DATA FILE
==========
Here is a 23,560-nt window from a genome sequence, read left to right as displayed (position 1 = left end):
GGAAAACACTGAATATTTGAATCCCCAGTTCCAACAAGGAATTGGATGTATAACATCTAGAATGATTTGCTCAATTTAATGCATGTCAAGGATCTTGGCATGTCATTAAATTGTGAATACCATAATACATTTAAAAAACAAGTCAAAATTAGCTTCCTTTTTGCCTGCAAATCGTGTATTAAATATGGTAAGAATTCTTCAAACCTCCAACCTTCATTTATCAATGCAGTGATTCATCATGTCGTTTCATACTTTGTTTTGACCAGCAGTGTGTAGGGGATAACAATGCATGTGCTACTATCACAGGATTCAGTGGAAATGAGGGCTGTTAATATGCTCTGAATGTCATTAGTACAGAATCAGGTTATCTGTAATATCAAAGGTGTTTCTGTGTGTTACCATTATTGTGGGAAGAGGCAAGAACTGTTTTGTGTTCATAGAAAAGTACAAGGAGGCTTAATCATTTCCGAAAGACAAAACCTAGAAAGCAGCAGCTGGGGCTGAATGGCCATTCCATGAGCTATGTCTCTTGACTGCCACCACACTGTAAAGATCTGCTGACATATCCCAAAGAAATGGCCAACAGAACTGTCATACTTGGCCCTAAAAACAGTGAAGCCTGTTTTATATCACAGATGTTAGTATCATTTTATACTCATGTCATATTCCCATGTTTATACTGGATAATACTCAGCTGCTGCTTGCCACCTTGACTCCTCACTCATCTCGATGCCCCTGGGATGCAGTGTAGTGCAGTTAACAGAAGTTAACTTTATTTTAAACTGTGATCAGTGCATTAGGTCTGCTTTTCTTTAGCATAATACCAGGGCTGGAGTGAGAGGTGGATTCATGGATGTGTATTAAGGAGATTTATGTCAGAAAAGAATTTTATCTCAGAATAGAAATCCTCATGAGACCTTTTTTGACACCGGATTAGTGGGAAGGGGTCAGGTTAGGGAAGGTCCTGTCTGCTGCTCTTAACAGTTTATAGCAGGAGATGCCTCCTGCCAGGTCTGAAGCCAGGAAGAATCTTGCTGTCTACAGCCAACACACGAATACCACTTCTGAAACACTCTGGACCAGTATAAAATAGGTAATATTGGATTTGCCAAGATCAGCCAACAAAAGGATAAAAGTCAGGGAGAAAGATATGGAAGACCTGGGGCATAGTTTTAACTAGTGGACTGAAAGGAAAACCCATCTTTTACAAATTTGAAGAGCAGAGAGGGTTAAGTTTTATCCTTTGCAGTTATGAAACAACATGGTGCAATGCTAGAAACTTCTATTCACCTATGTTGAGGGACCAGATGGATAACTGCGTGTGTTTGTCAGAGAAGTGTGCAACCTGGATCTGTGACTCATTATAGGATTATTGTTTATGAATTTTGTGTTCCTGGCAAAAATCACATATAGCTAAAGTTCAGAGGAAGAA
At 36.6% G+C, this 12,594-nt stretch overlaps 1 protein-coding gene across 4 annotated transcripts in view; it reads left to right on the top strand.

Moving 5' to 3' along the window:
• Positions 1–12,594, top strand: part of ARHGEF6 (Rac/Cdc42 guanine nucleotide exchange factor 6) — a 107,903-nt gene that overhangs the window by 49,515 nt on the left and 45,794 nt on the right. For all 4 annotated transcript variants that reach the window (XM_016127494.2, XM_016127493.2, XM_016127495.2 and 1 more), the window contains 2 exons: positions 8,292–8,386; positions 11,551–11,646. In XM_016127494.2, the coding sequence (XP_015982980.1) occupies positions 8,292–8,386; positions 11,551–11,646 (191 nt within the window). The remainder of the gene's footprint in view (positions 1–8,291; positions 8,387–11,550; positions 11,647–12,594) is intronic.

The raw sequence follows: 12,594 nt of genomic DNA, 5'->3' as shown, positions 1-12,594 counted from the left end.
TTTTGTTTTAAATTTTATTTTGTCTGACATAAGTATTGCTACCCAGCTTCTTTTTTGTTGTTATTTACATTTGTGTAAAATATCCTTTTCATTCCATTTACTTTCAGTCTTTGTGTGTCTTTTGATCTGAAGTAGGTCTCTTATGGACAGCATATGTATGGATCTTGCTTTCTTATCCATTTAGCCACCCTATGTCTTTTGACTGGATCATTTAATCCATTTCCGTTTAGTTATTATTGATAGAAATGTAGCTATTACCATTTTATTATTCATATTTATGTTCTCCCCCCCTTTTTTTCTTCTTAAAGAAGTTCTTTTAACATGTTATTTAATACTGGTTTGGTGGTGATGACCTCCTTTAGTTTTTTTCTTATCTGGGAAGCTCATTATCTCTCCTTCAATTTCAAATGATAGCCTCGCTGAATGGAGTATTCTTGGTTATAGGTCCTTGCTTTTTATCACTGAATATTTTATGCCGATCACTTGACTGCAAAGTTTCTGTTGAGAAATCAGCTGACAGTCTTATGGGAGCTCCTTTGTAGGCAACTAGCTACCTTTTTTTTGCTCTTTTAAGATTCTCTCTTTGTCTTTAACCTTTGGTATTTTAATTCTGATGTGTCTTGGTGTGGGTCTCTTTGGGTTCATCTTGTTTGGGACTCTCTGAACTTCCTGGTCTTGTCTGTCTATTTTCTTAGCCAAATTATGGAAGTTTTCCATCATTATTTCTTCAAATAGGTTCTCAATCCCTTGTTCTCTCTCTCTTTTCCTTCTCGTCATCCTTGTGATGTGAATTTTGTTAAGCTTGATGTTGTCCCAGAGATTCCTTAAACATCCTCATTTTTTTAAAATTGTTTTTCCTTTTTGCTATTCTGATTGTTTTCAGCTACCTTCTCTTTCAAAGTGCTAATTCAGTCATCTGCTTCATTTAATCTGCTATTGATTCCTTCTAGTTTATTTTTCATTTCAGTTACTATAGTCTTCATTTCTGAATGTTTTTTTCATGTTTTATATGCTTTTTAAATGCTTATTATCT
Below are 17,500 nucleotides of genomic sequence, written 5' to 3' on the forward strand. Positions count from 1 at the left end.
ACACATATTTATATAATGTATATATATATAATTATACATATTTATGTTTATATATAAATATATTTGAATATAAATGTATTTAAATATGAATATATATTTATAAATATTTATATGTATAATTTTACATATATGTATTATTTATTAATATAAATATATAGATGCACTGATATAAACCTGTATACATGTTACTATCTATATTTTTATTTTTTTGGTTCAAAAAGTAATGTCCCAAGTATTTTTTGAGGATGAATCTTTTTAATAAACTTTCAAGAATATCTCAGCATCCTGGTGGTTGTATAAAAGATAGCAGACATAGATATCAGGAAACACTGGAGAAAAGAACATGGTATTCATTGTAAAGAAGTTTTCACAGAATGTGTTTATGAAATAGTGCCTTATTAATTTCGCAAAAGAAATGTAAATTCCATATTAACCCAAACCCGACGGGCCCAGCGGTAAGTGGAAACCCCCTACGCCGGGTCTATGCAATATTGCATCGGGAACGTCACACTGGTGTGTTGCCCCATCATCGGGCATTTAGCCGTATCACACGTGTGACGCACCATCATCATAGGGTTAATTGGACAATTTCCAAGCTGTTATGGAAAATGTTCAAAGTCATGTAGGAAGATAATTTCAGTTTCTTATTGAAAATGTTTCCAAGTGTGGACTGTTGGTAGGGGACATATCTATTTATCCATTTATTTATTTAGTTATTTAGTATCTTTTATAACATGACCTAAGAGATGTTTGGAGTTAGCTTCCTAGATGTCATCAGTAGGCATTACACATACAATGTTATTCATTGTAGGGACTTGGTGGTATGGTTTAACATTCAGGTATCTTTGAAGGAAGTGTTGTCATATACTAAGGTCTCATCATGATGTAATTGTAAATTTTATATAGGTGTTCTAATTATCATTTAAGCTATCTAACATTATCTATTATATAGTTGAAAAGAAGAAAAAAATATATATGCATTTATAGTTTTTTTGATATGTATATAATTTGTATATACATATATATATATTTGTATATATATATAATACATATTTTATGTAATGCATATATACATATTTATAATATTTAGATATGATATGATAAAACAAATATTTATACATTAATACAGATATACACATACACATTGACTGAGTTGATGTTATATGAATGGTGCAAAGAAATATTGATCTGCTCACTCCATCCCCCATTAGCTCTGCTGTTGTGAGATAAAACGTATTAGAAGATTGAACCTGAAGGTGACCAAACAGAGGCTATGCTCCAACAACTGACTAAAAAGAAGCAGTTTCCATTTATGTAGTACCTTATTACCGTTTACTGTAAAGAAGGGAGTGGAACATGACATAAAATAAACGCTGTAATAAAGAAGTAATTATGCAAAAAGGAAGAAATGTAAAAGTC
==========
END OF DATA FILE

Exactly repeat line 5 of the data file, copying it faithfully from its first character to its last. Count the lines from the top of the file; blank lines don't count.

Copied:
• Positions 1–12,594, top strand: part of ARHGEF6 (Rac/Cdc42 guanine nucleotide exchange factor 6) — a 107,903-nt gene that overhangs the window by 49,515 nt on the left and 45,794 nt on the right. For all 4 annotated transcript variants that reach the window (XM_016127494.2, XM_016127493.2, XM_016127495.2 and 1 more), the window contains 2 exons: positions 8,292–8,386; positions 11,551–11,646. In XM_016127494.2, the coding sequence (XP_015982980.1) occupies positions 8,292–8,386; positions 11,551–11,646 (191 nt within the window). The remainder of the gene's footprint in view (positions 1–8,291; positions 8,387–11,550; positions 11,647–12,594) is intronic.